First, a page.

Asha Natarajan, an Associate at DLA Piper, took on her first pro bono case with Safe Passage Project in 2014, and has been helping our clients ever since. According to Asha, she stumbled upon Safe Passage Project completely by accident – and we’re glad she did!
For Asha, Safe Passage Project’s start to finish approach ensuring that children have the critical support they need throughout the entire process, from initial intake on day one to completing representation for the child, was a crucial factor in deciding to take on a case with us. “Safe Passage Project’s attorneys immediately struck me as incredibly smart, passionate, organized and just downright impressive,” says Asha.
Having taken on several pro bono matters with Safe Passage Project, Asha has a few words of advice to offer anyone interested in taking on a pro bono case: “Treat pro bono cases just as you do billable matters. Approach these cases with as much empathy and sensitivity as possible. Many of these kids have been through very traumatic childhood experiences and they deserve zealous advocacy, but also patience and kindness.”
“There are few things more fulfilling than helping kids who have been through so much in their life be able to remain in the United States and call it home.”
Safe Passage Project Senior Training Attorney, Alexandra Rizio, has mentored Asha on multiple cases. In Alexandra’s words, “Asha is calm, empathetic, professional and persuasive in a courtroom. She never loses sight of the fact that her clients’ lives are, quite literally, at stake.”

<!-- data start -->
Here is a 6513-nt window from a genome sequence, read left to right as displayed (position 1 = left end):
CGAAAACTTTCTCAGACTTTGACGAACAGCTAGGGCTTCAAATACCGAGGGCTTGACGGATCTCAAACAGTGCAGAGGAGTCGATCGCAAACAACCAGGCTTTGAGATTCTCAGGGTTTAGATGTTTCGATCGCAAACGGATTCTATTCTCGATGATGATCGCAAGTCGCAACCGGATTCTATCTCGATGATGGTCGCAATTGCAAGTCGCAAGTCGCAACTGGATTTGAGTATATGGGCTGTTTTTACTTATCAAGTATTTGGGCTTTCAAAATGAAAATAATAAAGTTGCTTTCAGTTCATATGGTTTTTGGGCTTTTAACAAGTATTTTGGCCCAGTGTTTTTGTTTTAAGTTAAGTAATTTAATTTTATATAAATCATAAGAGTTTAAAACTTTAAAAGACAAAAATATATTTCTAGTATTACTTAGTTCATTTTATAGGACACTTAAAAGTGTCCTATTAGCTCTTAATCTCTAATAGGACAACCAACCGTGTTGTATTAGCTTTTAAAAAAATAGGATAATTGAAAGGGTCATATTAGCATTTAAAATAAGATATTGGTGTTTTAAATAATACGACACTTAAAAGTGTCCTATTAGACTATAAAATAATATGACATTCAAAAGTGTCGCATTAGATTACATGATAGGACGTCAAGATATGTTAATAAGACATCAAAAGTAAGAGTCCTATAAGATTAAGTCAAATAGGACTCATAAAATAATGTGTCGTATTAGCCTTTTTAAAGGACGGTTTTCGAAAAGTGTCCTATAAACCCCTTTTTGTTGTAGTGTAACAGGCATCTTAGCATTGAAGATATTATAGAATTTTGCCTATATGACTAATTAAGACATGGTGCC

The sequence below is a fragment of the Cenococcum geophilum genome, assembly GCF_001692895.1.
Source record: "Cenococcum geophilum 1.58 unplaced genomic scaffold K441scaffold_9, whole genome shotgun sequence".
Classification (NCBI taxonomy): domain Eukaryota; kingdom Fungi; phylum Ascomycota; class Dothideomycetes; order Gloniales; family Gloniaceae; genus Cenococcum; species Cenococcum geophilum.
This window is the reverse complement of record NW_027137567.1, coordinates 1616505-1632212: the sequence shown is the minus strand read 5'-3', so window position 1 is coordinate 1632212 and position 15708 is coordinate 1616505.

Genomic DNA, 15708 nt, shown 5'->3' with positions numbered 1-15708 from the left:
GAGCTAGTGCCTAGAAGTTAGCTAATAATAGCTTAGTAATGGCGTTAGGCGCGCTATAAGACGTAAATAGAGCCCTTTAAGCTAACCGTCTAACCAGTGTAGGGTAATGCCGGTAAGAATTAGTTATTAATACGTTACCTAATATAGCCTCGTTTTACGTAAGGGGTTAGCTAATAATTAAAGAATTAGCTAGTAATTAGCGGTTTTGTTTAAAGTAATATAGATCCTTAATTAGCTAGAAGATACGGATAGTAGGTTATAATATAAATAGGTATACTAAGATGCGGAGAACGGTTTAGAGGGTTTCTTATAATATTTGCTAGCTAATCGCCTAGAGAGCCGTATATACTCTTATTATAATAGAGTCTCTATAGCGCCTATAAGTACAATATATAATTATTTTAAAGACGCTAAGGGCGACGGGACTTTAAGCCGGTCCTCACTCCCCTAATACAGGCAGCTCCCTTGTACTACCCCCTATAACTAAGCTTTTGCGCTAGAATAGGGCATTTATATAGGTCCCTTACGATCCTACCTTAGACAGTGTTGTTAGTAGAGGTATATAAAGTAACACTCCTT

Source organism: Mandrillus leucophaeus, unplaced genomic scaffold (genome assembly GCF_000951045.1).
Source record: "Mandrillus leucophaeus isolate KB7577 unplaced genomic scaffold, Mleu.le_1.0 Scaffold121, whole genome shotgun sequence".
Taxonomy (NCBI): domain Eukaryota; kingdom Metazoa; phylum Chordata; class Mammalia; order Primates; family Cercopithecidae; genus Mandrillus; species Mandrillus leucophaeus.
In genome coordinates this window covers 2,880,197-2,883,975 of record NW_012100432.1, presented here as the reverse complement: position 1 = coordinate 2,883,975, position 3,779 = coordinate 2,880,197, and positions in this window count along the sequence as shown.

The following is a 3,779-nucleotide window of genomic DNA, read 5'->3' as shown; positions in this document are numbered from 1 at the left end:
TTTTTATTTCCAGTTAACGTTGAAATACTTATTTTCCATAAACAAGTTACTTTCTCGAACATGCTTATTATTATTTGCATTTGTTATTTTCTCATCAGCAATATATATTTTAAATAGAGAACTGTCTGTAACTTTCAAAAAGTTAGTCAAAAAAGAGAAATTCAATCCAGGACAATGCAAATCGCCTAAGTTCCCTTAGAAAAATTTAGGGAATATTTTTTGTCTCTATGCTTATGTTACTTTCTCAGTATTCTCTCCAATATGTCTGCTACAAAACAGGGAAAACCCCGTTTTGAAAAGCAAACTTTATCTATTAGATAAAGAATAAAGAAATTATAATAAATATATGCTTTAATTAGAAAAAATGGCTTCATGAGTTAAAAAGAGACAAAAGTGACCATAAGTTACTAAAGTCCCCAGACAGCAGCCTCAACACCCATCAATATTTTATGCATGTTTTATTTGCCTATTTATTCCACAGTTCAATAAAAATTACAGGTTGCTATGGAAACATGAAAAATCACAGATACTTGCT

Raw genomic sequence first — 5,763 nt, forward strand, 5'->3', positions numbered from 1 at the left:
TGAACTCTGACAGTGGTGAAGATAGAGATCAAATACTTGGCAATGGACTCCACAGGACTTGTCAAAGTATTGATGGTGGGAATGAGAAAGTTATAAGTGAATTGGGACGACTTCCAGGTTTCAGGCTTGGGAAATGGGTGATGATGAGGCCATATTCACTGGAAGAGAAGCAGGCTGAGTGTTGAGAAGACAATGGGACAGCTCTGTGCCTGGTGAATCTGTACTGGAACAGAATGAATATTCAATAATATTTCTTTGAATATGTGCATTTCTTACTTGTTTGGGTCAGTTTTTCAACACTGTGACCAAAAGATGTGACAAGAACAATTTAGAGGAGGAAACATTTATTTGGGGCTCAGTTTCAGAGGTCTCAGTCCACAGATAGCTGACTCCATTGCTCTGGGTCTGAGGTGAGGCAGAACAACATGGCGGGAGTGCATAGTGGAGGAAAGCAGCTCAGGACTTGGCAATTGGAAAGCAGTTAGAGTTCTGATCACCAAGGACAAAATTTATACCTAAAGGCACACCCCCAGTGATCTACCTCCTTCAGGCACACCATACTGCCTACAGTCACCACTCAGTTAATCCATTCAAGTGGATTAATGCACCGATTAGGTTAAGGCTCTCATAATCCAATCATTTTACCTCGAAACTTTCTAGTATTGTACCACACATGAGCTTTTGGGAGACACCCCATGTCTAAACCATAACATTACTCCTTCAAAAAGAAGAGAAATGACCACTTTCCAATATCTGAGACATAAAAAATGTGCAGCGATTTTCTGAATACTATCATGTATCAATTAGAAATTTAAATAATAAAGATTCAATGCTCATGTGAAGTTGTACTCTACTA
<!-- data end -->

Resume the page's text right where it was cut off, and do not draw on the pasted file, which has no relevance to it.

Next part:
When asked what the most rewarding aspect of her volunteer experience has been thus far, Asha answered, “There are few things more fulfilling than helping kids who have been through so much in their life be able to remain in the United States and call it home. My client, J, stands out in my mind as an unbelievably kind, mature, respectful and driven young man who I am confident will do amazing things in his life. His experience with Safe Passage actually motivated his own career aspirations. J most recently told me that he hopes to attend law school and become an immigration lawyer so he can in turn help kids facing similar challenges.”